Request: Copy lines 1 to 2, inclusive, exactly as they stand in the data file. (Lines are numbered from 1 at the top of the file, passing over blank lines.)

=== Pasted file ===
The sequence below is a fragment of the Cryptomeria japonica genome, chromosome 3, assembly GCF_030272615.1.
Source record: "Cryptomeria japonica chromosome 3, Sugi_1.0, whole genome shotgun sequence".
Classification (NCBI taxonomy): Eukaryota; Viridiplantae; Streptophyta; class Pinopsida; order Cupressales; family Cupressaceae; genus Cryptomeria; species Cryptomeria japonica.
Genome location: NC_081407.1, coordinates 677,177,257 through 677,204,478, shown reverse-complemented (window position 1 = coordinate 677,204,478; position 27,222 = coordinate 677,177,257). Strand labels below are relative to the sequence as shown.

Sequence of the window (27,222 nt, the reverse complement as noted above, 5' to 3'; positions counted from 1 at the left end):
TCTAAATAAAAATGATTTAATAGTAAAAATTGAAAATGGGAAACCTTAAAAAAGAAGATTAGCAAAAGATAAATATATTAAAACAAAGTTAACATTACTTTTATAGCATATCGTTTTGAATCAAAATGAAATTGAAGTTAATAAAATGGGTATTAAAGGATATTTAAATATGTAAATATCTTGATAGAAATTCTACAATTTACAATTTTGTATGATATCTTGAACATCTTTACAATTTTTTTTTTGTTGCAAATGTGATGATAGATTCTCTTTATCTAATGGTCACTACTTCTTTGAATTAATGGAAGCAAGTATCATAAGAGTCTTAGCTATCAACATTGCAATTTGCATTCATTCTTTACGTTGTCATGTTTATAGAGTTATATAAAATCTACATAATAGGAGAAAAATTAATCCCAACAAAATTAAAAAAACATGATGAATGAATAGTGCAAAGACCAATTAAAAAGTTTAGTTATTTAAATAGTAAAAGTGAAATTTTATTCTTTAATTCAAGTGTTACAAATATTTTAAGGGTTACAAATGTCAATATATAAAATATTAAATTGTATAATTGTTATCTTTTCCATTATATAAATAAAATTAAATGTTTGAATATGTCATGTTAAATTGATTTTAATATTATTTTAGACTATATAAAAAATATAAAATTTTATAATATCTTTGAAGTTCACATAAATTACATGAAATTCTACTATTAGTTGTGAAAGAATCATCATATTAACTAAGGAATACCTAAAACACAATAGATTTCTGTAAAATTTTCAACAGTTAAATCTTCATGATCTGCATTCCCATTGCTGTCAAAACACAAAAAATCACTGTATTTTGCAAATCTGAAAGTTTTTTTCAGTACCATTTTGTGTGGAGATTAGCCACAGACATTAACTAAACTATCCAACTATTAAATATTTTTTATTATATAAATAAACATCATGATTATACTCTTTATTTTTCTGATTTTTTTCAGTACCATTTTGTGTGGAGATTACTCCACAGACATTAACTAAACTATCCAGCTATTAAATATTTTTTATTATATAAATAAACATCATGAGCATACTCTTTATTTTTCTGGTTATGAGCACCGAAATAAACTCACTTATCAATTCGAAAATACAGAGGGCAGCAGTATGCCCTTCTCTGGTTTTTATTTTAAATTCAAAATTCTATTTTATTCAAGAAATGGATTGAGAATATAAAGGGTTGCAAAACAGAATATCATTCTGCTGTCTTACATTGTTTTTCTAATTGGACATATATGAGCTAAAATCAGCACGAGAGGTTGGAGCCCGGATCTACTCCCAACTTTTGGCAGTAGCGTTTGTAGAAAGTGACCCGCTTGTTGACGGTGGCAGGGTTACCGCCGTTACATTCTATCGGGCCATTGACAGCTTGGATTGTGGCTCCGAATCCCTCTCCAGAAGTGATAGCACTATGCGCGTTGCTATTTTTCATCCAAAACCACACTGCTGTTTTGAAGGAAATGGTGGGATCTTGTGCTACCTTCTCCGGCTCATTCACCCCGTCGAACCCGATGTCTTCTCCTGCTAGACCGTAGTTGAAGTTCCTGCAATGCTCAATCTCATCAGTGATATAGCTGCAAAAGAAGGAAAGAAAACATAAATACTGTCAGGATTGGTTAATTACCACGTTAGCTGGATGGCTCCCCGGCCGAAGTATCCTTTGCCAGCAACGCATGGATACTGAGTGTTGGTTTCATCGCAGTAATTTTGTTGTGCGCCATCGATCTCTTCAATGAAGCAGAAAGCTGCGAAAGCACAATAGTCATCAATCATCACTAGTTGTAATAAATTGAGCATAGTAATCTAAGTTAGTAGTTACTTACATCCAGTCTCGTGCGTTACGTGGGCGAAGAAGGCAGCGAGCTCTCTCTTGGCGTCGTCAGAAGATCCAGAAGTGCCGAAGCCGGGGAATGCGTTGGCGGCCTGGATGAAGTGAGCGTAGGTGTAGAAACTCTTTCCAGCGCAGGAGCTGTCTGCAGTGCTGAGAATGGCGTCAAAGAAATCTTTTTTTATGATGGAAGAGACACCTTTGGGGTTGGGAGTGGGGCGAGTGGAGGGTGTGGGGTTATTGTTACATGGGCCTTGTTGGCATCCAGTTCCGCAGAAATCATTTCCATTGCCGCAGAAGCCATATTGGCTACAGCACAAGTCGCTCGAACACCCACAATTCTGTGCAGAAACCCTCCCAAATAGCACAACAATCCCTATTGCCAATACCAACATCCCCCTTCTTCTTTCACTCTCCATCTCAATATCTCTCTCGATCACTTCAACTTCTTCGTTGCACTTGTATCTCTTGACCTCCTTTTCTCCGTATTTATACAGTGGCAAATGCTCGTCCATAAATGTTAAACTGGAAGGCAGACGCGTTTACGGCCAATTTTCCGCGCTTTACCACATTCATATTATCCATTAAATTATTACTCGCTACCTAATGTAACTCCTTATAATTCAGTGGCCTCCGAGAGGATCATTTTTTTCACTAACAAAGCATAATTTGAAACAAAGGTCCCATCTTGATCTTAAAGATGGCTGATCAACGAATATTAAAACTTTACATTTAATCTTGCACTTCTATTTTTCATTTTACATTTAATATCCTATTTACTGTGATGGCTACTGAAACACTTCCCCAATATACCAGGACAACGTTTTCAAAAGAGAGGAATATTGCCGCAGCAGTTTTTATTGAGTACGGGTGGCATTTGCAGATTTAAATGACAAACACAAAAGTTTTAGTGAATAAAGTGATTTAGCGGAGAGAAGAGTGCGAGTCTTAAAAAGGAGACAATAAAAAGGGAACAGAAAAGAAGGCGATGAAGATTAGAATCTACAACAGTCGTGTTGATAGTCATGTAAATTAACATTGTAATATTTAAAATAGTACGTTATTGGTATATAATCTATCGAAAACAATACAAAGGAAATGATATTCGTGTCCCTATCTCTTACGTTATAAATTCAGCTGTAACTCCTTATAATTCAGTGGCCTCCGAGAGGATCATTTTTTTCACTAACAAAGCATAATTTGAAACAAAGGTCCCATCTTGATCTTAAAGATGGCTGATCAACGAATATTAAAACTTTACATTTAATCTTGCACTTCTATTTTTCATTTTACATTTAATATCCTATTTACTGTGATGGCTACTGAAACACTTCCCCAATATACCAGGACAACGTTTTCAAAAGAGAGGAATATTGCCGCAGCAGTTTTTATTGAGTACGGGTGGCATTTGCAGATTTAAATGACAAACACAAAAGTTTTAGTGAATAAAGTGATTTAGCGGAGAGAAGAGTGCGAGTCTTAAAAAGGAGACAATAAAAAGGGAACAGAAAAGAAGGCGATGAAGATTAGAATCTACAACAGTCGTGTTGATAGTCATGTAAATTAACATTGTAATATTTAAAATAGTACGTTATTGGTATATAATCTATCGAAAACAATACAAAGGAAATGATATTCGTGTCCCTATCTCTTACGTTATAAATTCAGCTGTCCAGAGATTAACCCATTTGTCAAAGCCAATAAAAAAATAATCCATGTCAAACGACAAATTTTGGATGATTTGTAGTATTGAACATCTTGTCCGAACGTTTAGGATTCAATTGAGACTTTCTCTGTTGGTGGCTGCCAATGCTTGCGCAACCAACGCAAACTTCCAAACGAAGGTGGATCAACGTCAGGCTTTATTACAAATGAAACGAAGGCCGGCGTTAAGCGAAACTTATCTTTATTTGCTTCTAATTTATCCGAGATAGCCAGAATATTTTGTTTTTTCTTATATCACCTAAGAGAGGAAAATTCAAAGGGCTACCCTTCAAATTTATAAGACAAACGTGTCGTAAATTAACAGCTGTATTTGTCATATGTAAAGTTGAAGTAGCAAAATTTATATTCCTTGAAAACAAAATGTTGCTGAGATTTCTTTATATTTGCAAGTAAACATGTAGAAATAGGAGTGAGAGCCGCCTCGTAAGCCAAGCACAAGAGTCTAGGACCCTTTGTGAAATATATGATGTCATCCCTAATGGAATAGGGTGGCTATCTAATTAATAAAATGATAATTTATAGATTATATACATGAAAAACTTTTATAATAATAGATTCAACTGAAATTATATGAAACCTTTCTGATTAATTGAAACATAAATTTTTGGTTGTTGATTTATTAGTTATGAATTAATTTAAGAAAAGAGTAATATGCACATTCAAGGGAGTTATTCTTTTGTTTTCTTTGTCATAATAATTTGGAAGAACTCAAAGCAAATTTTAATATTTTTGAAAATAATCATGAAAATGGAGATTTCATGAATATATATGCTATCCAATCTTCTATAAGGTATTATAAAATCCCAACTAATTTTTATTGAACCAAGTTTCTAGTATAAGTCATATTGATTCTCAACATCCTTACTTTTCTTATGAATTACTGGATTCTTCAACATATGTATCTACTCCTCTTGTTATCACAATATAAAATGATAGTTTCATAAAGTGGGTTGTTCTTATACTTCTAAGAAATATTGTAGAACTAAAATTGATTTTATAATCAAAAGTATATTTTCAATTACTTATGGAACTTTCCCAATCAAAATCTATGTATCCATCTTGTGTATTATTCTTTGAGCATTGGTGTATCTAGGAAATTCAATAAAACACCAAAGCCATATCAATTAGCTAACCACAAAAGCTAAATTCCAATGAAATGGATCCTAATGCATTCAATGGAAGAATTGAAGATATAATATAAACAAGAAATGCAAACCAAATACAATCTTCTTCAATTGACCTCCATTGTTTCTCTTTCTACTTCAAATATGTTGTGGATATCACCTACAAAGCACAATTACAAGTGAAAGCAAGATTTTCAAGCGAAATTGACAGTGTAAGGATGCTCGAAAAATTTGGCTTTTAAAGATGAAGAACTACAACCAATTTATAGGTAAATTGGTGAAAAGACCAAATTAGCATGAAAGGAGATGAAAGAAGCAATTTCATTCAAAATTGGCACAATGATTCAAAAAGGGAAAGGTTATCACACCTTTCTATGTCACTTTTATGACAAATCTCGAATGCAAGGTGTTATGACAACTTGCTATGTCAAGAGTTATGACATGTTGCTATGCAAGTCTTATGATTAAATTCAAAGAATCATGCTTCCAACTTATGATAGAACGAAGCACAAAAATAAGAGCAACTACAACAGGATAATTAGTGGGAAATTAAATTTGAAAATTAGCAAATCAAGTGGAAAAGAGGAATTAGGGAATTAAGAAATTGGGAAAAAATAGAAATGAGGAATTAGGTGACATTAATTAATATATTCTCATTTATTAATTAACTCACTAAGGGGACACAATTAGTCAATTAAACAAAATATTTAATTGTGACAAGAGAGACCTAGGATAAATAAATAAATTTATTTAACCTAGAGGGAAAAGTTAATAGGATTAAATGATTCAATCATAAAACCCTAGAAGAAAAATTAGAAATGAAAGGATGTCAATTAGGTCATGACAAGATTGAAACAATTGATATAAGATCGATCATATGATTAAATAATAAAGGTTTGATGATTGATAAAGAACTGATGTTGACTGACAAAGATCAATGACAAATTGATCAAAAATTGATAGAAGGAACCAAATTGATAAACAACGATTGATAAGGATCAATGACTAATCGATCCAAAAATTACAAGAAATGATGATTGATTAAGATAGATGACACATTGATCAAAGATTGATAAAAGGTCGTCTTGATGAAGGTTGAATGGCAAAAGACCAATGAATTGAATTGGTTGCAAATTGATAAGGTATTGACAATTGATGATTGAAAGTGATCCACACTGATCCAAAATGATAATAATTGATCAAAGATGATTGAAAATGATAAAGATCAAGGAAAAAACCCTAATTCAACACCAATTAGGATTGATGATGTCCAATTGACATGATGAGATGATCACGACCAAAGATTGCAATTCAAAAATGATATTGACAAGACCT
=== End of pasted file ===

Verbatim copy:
The sequence below is a fragment of the Cryptomeria japonica genome, chromosome 3, assembly GCF_030272615.1.
Source record: "Cryptomeria japonica chromosome 3, Sugi_1.0, whole genome shotgun sequence".